Last updated on May 25, 2019 at 12:14
We’ve heard a lot about DIC up until now, but who really understood what it is, right? I hope we do by the end of this topic.
The definition of DIC is an acute, widespread (not local) activation of the clotting cascade that leads to the formation of microthrombi everywhere in the body. This massive clotting leads to depletion of clotting factors, so excessive bleeding occurs simultaneously. Simultaneously will the fibrinolytic system be activated. Let’s look at the details.
It has three phases:
- The thrombotic phase is characterised by widespread microthrombi formation, which impairs the tissue circulation by creating sludge-like circulation in the capillaries. This also consumes all the platelets and clotting factors.
- The consumption coagulopathy phase is characterised by widespread bleeding similar to a bleeding disorder, because the platelets and clotting factors are depleted.
- The fibrinolytic phase occurs simultaneously as the previous phases. The fibrinolytic system is activated by the formation of microthrombi. Plasmin cleaves fibrin and fibrin degradation products into other products like D-dimers. These D-dimers impair further clotting.
DIC can occur due to three different pathways:
- The intrinsic pathway – due to widespread endothelial damage or toxins
- The extrinsic pathway – due to massive tissue damage which releases thromboplastin
- By primary activation of the fibrinolytic pathway, which doesn’t really cause DIC but the consequences of both are similar.
Intrinsic pathway of DIC
The intrinsic pathway can be activated due to:
- Endothelial damage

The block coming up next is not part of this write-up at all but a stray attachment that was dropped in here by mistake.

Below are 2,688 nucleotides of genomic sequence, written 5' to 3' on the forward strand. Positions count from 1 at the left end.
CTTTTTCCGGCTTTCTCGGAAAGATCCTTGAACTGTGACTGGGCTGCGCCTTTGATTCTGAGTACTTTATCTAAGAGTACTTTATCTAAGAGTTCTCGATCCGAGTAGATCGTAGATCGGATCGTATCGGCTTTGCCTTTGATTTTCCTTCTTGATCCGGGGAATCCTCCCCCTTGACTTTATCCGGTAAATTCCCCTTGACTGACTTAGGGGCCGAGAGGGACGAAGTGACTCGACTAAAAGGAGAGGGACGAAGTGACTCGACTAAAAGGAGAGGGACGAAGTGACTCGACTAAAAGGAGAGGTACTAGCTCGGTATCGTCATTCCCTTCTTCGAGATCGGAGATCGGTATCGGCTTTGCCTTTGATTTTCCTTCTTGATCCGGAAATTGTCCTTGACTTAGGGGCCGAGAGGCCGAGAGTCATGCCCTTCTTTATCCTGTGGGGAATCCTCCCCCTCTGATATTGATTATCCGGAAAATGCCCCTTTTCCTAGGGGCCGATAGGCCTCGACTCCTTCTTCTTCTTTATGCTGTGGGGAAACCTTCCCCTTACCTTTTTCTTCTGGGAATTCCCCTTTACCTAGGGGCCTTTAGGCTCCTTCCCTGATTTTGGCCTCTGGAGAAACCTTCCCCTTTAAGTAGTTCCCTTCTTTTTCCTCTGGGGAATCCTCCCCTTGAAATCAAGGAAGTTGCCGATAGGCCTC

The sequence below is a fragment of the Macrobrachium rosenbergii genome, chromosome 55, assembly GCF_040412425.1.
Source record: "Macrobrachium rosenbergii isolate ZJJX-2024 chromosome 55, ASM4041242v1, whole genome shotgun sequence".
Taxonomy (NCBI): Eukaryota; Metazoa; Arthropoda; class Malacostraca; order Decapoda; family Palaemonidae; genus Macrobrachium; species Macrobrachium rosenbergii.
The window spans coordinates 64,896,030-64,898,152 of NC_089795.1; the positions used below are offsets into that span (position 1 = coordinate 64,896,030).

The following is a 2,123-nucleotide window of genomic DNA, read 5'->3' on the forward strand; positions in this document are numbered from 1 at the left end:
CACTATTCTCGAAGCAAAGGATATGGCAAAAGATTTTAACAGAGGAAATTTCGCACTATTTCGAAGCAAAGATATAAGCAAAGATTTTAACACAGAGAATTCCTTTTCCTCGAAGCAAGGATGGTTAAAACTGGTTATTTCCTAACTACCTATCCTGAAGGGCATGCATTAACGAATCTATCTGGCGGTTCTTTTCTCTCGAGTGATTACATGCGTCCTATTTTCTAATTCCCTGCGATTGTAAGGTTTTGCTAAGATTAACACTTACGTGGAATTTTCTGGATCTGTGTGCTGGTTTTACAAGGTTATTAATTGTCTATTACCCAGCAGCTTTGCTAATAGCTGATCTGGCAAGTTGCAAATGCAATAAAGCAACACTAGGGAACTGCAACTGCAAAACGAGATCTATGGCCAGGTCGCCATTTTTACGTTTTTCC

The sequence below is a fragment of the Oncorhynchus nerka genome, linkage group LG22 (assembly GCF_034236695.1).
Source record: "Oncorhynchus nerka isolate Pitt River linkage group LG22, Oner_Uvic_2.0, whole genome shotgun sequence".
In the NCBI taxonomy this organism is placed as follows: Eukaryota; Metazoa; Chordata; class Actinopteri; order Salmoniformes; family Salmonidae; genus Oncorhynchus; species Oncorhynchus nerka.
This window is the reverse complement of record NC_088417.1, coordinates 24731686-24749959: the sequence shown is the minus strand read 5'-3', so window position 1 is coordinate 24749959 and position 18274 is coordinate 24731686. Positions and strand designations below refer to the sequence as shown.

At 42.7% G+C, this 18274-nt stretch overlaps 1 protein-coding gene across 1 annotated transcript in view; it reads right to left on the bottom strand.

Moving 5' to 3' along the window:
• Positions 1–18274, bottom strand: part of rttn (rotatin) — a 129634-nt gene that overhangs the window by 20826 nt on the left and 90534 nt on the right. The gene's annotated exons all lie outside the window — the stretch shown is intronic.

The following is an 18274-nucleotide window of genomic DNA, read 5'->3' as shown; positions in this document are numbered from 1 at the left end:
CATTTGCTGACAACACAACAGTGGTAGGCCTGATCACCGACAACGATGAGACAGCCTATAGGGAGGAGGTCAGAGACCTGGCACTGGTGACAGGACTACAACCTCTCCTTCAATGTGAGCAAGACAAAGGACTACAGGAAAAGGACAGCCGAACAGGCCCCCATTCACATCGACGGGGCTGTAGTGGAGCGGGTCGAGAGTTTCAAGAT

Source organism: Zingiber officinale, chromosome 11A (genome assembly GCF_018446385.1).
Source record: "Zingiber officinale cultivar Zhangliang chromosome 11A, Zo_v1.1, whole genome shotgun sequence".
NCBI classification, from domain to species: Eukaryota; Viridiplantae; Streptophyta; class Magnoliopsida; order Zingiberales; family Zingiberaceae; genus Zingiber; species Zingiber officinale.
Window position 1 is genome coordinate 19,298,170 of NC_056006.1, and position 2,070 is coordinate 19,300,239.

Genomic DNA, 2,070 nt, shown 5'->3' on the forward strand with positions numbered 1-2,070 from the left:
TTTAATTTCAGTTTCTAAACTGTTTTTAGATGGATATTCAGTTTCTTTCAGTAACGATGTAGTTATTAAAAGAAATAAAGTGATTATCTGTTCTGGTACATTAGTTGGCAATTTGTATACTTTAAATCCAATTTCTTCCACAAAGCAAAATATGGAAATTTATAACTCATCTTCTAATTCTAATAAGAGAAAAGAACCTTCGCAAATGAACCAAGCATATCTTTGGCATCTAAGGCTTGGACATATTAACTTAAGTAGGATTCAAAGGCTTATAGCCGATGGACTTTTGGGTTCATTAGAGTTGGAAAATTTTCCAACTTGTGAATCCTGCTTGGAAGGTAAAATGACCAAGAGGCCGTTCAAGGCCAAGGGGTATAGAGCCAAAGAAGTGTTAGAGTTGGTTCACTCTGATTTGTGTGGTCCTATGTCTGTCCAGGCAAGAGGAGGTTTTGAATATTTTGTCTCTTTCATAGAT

- Circulatory shock
- Extreme cold or heat
- Aortic aneurysm
- Acute glomerulonephritis
- Rocky Mountain spotted fever
- Haemolytic-uraemic syndrome
Endothelial damage or toxins activate factor XII, which in turn activates:
- The intrinsic pathway of coagulation
- The kallikrein-kinin system, especially bradykinin, which causes vasodilation and hypotension
- Fibrinolysis by activating plasminogen and plasmin.
In the intrinsic pathway will hypotension and fibrinolysis occur early.
Extrinsic pathway of DIC
The extrinsic pathway can be activated due to:
- Tissue damage
- Burns, frost-bite
- Head trauma
- Polytrauma (like in car crash)
- Pregnancy complications
- Heat stroke
- Acute pancreatitis
The widespread tissue damage releases thromboplastin, a protein stored in tissues. Thromboplastin is released into the circulation, which activates factor VII, the first factor in the extrinsic pathway of coagulation.
In the extrinsic pathway will hypotension and fibrinolysis appear late.
Primary activation of fibrinolytic system
The job of the fibrinolytic system is to break down clots when they’re no longer needed and to prevent clots from growing too large. The most important components are urokinase and plasmin. Urokinase converts plasminogen into plasmin, which will then lyse fibrin clots.
It can be caused by:
- Prostate tumors (they can secrete urokinase)
- Urogenital inflammation
- Liver cirrhosis
- Heat stroke
- Snake venom
Overactivation of the fibrinolytic system means that no clots will be formed because fibrin is immediately degraded into fibrin degradation products. These degradations products (like D-dimer) suppress further blood clotting as well. The consequence is than any small bleeding, such as a venepuncture or catheter can cause severe bleeding and hypovolaemic shock.
Yes, DIC can be chronic in certain cases, especially in cancer patients. The formation of microthrombi isn’t fulminant and fast but slow and moderate. Spontaneous bleeding and fever doesn’t occur, but the impaired capillary flow still causes cyanosis of the distal parts of the body (fingers, nose, genitalia), a condition called acrocyanosis.
Consequences and treatment
- Widespread tissue damage due to impaired capillary flow
- Circulatory shock (or aggravation of the shock if already present)
- Lactic acidosis
- Multi organ dysfunction syndrome (MODS)
- Fresh frozen plasma
- Platelet replacement if it dips below 50 G/L
60. Thrombosis. Causes and consequences
62. Granulocytes in inflammatory processes